Update Report

Posted 22 September 2010
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Update Report No.3: Counterterrorism

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Expected Council Action
The Council will hold a thematic meeting on counterterrorism on 27 September at the initiative of Turkey, the current Council president. Turkey also chairs the Council’s Counter-Terrorism Committee. The country’s Foreign Minister, Ahmet Davutoglu, is expected to preside and the Secretary-General is expected to address the Council. A presidential statement is a likely outcome. At press time, text for a presidential statement appeared to be near agreement.

Background
In the concept paper prepared for the meeting Turkey notes that the UN plays a central role in countering terrorism globally, including through the Council’s three subsidiary bodies related to counterterrorism (the 1267 Committee on Al-Qaida and Taliban sanctions, the 1373 Committee or Counter-Terrorism Committee [CTC] and the 1540 Committee on weapons of mass destruction and terrorism). It points to these bodies’ recent increased effectiveness due to improvements in their transparency and working methods and their placing increased emphasis on the importance of human rights and the rule of law when considering efforts to combat terrorism. The counterterrorism committees are viewed as continuing to play an important role. Turkey also notes the Global Counter-Terrorism Strategy adopted by the General Assembly in 2006 as an important milestone that reaffirmed the commitment of the international community to counterterrorism efforts. The paper also stresses that while addressing terrorism, attention needs to be paid to avoid associating the problem with a specific culture, religion or ethnic group.

Terrorism continues to be a serious concern today and remains a threat to international peace and security. Terrorism is conceived of as a crime against humanity that violates fundamental human rights. In some regions terrorist attacks have actually increased, as has the involvement of terrorist organisations in other illegal activities. Turkey has discerned that this is due to the changing techniques and tactics of terrorism, and argues that just as terrorist organisations have adjusted the ways in which they finance and organise themselves, the international community must also adapt its response to the threat. However the need to do this in a collective and united way is stressed. Turkey therefore recommends a response that is unified and holistic while allowing for innovation and adaptation.

The meeting is envisaged as a follow-up to a 17 June meeting in Ankara organised by Turkey as chair of the CTC, which included the participation of members of the Council and UN officials. The June meeting focused on how to more effectively address evolving challenges posed by terrorism. In its concept paper Turkey notes that one of the main points raised by participants was the need to maintain counterterrorism as a priority of the international community, including through increased political attention at the Council level.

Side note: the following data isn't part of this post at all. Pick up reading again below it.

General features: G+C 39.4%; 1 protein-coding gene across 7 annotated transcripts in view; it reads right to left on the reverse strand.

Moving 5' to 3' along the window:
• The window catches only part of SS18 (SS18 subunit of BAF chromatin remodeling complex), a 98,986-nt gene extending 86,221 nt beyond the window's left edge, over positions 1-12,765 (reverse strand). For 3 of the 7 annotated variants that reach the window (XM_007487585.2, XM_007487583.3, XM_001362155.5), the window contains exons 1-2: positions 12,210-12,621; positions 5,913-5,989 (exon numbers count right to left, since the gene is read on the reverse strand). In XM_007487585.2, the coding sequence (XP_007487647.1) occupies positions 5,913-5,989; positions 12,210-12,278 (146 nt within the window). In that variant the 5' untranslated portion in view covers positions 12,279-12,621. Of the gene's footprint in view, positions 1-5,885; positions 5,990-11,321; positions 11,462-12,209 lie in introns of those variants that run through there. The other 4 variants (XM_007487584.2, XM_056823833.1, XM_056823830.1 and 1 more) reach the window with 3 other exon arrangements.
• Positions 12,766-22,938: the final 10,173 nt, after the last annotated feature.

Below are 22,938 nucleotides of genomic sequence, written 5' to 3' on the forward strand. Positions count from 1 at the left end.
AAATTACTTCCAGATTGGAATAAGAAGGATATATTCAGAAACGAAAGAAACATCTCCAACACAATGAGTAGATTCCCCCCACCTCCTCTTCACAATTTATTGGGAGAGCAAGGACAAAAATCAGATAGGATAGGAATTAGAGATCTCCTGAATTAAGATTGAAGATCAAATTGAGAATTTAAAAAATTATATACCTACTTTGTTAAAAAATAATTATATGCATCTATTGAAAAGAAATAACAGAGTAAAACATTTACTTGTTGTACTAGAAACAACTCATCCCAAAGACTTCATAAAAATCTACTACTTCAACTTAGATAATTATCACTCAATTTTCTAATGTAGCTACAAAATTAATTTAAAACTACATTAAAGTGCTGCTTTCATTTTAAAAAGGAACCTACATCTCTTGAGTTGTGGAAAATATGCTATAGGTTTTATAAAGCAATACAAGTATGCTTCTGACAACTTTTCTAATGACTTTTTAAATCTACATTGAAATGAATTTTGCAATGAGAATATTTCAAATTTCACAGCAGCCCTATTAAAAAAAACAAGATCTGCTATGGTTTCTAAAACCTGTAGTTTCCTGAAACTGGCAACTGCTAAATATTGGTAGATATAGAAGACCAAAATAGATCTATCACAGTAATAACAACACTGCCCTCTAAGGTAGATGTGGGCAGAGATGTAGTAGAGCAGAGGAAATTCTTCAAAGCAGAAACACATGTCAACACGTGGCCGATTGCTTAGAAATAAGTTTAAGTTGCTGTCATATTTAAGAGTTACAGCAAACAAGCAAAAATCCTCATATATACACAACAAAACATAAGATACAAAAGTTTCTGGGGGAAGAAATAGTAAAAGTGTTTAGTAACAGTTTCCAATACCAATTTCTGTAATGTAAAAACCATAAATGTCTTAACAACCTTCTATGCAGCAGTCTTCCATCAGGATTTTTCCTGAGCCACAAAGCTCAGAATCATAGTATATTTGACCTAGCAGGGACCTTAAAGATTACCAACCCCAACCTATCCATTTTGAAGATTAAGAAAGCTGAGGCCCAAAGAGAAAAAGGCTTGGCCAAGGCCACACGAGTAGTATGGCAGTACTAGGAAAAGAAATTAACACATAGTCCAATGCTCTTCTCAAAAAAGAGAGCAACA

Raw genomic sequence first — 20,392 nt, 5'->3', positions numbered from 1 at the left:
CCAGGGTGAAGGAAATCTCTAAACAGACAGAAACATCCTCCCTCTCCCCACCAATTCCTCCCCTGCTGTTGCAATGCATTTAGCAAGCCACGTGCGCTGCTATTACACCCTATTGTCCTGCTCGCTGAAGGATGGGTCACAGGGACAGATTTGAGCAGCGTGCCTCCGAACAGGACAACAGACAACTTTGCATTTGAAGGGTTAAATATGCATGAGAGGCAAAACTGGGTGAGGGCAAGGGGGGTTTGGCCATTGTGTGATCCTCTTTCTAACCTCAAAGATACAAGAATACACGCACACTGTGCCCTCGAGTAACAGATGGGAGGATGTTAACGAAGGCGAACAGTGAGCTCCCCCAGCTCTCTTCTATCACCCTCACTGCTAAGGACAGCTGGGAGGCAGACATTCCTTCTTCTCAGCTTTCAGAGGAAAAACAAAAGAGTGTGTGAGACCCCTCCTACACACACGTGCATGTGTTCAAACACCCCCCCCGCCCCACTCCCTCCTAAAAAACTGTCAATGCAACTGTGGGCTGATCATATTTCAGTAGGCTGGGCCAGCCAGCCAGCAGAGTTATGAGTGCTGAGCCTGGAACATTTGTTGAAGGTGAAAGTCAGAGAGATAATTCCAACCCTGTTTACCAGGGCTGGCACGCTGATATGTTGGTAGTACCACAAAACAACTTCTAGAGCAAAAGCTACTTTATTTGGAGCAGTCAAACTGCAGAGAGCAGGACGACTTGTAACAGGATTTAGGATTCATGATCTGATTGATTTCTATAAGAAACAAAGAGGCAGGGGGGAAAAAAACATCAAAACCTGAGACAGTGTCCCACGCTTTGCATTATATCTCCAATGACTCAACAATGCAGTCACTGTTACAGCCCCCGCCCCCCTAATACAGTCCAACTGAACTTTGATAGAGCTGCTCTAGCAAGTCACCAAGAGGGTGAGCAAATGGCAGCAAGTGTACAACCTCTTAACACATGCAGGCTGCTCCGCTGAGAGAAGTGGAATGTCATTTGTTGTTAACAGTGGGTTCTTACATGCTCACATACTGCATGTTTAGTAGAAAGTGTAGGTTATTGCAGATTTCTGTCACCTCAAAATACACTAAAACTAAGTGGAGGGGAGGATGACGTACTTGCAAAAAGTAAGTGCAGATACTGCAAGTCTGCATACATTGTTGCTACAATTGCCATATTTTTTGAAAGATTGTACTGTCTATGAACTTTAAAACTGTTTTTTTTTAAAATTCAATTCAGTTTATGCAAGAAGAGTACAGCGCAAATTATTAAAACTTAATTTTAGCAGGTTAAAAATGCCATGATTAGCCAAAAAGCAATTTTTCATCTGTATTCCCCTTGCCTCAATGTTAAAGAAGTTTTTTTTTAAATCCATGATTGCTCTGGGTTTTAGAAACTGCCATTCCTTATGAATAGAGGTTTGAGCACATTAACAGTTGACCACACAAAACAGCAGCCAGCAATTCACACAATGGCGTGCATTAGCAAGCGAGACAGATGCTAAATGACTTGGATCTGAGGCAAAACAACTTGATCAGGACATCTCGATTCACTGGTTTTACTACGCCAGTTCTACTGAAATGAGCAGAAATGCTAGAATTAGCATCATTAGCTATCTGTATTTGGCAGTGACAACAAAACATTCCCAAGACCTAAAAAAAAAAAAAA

A number of objectives have been identified for the upcoming Council meeting, including:

  • to focus Council discussion on issues that require more attention from the Council;
  • to deliberate on what measures the Council should take to better address terrorism; and
  • to focus on challenges and gaps in implementation of obligations in effect as the result of previous resolutions.

Turkey hopes the Council will approve a presidential statement at the conclusion of the meeting reinforcing the importance of international cooperation, reconfirming the Council’s determination to combat terrorism and calling on member states to work more cooperatively for the effective implementation of existing resolutions.

Security Council Counterterrorism Bodies
The 1267 Committee, the 1373 Committee (or CTC) and the 1540 Committee all regularly report to the Council and their chairpersons have briefed the Council in a public session twice a year since April 2005. The committees were each created at a different point and with a unique mandate.

Resolution 1373 of 28 September 2001, adopted in response to the 11 September terrorist attacks in the US, was the first comprehensive resolution imposing obligations on all states to respond to the global threat of terrorism. The resolution requires all states to criminalise terrorist acts, to penalise acts of support for or in preparation of terrorist offences, to criminalise the financing of terrorism, to freeze funds of persons who commit or attempt to commit terrorist acts, and to strengthen international cooperation in criminal matters related to terrorism. Resolution 1373 also established the CTC to monitor implementation of the resolution. The Counter-Terrorism Committee Executive Directorate (CTED) was established in 2004 to provide the CTC expert advice, promote closer cooperation and coordination both within the UN and among regional and intergovernmental bodies, and to facilitate technical assistance to states in the task of implementing resolution 1373. CTED’s mandate expires on 31 December.